This weekend, I spent a very chilly windy day at one small part of the Merritt Island National Wildlife Refuge. It's about two hours from where I live. I was a little worried that I might get there and find acres of just grass. Not so!
The Refuge is incredible. It is 140,000 acres sharing a boundary with the National Space Center. It was originally set aside as a Buffer Zone for the Space Center in the 1950's.
The terrain is not impressive, but the entire place is massive.
Since that time It has been tinkered with in a variety of ways to make it more habitable for both wildlife and people. I was really really impressed with the entire set up!
Not only are there areas that are attractive to birds,it also contains an area of undeveloped beach which is popular with Loggerhead Turtles
during breeding times, and the endangered West Indian Manatee
. There are several miles of hiking trails, as well as a Manatee observation area.
In the winter the Wildlife Service allows the area to essentially "flood" the marsh areas. The flooding allows
for the growth of foods attractive to water birds and attracts many many water birds, big and small to the area. During the other months, when birds are not hanging out so predominantly in warm, sunny Florida the waters are allowed to ebb and flow with the tides of the rivers, which I think reduces Mosquitos as well as is a more natural state I suppose for the area.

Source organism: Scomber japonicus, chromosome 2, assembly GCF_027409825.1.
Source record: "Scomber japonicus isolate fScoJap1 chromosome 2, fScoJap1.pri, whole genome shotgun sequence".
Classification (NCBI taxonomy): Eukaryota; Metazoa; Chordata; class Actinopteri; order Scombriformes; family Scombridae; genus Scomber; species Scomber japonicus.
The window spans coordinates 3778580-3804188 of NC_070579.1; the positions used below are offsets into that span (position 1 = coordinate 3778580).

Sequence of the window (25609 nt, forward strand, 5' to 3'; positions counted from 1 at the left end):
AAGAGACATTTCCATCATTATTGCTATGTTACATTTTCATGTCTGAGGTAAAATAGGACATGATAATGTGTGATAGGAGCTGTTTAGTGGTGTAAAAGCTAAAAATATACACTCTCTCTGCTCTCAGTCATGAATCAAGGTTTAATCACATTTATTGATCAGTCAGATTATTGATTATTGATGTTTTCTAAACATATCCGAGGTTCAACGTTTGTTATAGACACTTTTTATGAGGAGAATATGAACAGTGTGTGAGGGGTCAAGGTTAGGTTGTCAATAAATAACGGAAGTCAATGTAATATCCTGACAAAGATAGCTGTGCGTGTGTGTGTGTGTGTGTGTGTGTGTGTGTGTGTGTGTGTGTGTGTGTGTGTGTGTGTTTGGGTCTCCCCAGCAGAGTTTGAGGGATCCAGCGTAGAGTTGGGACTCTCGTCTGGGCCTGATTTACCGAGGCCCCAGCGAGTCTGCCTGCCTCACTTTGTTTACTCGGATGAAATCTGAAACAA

(Above is a Flock of Pelicans, on their way to Pelican Island
another wildlife refuge adjacent to Merritt Island).
What impressed me most is that a great deal of the wildlife is very accessible to people who are not huge hikers. There is a 7 mile "wildlife observation drive" which has been placed so that one actually can observe a ton of activity just from the road. In fact, almost all of my photos were taken from the road. I think sometimes that Wildlife areas are so lovely, but that many people don't even get a chance to get interested because if they cruise through by auto they see nothing, and think Booorrrrring This drive would have gotten anyone excited about seeing more. Not only that, but, access to this area is free! It really is accessible to all who can physically arrive in Florida on the Space Coast.
So without Further Ado, let me show you all what a real Anhinga, snake bird, should look like!
Anhingas are a little unusual. Once they get wet, they really have to dry their wings, so it's pretty easy to get this photo. I think thousands of amateurs like myself have this photo! It's so dramatic, but frankly, unless you really really purposely disturb this bird, it is not going too far until those wings dry up!
I can't help but share two photos, I couldn't decide which I liked better.
It was a very very windy day, making things rather chilly and sometimes blowing me around as I tried to hold the camera steady, you can see the feathers of this Great Blue Heron being upswept by the wind.
By far the most exciting thing I saw all day was the field of Roseate Spoonbills
. I knew of the bird, but had never seen it.
A lot of Florida tourists mistake these odd looking birds for Flamingos. But, as Flamingo Dancer